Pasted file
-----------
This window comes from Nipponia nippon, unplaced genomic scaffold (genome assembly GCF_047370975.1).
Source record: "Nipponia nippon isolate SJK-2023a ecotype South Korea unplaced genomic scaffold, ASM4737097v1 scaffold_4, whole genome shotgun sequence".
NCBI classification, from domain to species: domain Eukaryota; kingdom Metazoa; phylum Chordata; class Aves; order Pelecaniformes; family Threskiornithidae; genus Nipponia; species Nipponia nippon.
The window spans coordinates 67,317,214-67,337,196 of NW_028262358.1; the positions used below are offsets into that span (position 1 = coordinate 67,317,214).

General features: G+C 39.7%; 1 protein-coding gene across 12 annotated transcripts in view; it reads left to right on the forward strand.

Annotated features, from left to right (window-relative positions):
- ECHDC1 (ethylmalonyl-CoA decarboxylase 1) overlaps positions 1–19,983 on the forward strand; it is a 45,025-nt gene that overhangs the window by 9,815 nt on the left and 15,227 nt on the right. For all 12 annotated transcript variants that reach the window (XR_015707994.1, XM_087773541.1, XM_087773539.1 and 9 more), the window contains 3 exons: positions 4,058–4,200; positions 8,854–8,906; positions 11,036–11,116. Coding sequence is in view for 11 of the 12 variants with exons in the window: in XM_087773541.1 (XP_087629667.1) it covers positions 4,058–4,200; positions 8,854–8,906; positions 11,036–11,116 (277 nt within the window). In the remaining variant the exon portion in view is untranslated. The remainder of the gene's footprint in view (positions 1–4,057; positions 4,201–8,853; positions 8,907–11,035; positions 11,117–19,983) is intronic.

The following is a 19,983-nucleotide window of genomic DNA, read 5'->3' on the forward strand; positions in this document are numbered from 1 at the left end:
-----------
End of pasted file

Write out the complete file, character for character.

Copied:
This window comes from Nipponia nippon, unplaced genomic scaffold (genome assembly GCF_047370975.1).
Source record: "Nipponia nippon isolate SJK-2023a ecotype South Korea unplaced genomic scaffold, ASM4737097v1 scaffold_4, whole genome shotgun sequence".
NCBI classification, from domain to species: domain Eukaryota; kingdom Metazoa; phylum Chordata; class Aves; order Pelecaniformes; family Threskiornithidae; genus Nipponia; species Nipponia nippon.
The window spans coordinates 67,317,214-67,337,196 of NW_028262358.1; the positions used below are offsets into that span (position 1 = coordinate 67,317,214).

General features: G+C 39.7%; 1 protein-coding gene across 12 annotated transcripts in view; it reads left to right on the forward strand.

Annotated features, from left to right (window-relative positions):
- ECHDC1 (ethylmalonyl-CoA decarboxylase 1) overlaps positions 1–19,983 on the forward strand; it is a 45,025-nt gene that overhangs the window by 9,815 nt on the left and 15,227 nt on the right. For all 12 annotated transcript variants that reach the window (XR_015707994.1, XM_087773541.1, XM_087773539.1 and 9 more), the window contains 3 exons: positions 4,058–4,200; positions 8,854–8,906; positions 11,036–11,116. Coding sequence is in view for 11 of the 12 variants with exons in the window: in XM_087773541.1 (XP_087629667.1) it covers positions 4,058–4,200; positions 8,854–8,906; positions 11,036–11,116 (277 nt within the window). In the remaining variant the exon portion in view is untranslated. The remainder of the gene's footprint in view (positions 1–4,057; positions 4,201–8,853; positions 8,907–11,035; positions 11,117–19,983) is intronic.

The following is a 19,983-nucleotide window of genomic DNA, read 5'->3' on the forward strand; positions in this document are numbered from 1 at the left end: